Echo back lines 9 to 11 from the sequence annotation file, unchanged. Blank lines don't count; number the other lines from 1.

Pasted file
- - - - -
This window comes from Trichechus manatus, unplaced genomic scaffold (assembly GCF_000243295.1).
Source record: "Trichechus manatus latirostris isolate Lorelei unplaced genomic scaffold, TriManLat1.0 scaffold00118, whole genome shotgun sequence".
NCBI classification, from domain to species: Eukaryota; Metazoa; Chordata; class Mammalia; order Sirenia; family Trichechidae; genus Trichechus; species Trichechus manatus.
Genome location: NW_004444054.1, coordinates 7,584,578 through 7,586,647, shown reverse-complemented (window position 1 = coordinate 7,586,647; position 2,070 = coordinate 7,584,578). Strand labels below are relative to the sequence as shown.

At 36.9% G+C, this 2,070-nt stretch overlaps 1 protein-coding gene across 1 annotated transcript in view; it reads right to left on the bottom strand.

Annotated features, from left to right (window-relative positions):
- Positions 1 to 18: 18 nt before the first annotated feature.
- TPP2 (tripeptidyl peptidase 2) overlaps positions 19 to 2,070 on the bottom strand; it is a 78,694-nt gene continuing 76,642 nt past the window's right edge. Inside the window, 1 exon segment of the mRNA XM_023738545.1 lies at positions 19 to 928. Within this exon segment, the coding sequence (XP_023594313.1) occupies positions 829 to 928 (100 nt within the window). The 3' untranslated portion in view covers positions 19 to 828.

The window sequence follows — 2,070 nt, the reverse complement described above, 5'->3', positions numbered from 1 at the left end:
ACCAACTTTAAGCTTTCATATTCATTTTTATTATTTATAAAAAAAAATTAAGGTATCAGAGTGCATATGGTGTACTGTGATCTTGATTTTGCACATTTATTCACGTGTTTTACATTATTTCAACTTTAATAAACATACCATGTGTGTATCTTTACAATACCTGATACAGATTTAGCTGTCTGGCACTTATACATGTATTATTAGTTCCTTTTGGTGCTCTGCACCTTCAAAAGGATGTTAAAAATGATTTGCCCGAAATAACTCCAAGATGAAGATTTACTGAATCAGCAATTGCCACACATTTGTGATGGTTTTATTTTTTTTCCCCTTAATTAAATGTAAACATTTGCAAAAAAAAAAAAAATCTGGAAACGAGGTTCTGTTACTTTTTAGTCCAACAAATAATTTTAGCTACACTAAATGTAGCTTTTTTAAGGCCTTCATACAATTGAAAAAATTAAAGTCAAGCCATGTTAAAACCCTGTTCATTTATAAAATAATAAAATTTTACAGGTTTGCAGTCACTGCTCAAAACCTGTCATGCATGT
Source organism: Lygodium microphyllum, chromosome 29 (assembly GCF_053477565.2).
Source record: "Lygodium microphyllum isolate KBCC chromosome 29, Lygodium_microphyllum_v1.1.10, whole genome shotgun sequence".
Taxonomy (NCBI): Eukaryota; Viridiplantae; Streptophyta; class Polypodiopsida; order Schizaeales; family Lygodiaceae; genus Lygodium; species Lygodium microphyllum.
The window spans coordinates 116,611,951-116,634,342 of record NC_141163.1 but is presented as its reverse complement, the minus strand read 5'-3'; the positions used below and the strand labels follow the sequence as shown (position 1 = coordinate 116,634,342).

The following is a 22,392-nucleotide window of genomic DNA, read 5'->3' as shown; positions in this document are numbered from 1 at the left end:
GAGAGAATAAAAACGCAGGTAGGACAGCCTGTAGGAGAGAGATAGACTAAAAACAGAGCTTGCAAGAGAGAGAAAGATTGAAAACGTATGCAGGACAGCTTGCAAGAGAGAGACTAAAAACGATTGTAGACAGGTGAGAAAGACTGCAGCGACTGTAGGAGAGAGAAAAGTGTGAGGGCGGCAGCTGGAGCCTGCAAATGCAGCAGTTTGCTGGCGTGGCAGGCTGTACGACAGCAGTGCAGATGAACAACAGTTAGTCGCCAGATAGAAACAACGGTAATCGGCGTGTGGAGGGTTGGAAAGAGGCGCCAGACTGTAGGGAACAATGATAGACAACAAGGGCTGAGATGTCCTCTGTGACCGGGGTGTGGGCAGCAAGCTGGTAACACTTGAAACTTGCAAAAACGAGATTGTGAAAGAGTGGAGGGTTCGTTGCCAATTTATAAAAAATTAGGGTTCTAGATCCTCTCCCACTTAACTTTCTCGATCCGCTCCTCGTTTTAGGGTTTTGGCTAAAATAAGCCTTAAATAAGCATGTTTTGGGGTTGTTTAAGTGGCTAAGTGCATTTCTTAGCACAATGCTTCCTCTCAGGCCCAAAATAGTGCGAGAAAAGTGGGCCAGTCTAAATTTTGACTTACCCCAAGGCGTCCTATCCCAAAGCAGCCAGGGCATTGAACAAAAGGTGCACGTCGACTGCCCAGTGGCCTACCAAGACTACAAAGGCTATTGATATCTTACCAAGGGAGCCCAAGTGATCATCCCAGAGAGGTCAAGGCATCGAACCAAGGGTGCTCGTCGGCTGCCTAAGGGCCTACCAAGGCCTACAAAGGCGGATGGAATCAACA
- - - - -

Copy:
The window sequence follows — 2,070 nt, the reverse complement described above, 5'->3', positions numbered from 1 at the left end:
ACCAACTTTAAGCTTTCATATTCATTTTTATTATTTATAAAAAAAAATTAAGGTATCAGAGTGCATATGGTGTACTGTGATCTTGATTTTGCACATTTATTCACGTGTTTTACATTATTTCAACTTTAATAAACATACCATGTGTGTATCTTTACAATACCTGATACAGATTTAGCTGTCTGGCACTTATACATGTATTATTAGTTCCTTTTGGTGCTCTGCACCTTCAAAAGGATGTTAAAAATGATTTGCCCGAAATAACTCCAAGATGAAGATTTACTGAATCAGCAATTGCCACACATTTGTGATGGTTTTATTTTTTTTCCCCTTAATTAAATGTAAACATTTGCAAAAAAAAAAAAAATCTGGAAACGAGGTTCTGTTACTTTTTAGTCCAACAAATAATTTTAGCTACACTAAATGTAGCTTTTTTAAGGCCTTCATACAATTGAAAAAATTAAAGTCAAGCCATGTTAAAACCCTGTTCATTTATAAAATAATAAAATTTTACAGGTTTGCAGTCACTGCTCAAAACCTGTCATGCATGT
Source organism: Lygodium microphyllum, chromosome 29 (assembly GCF_053477565.2).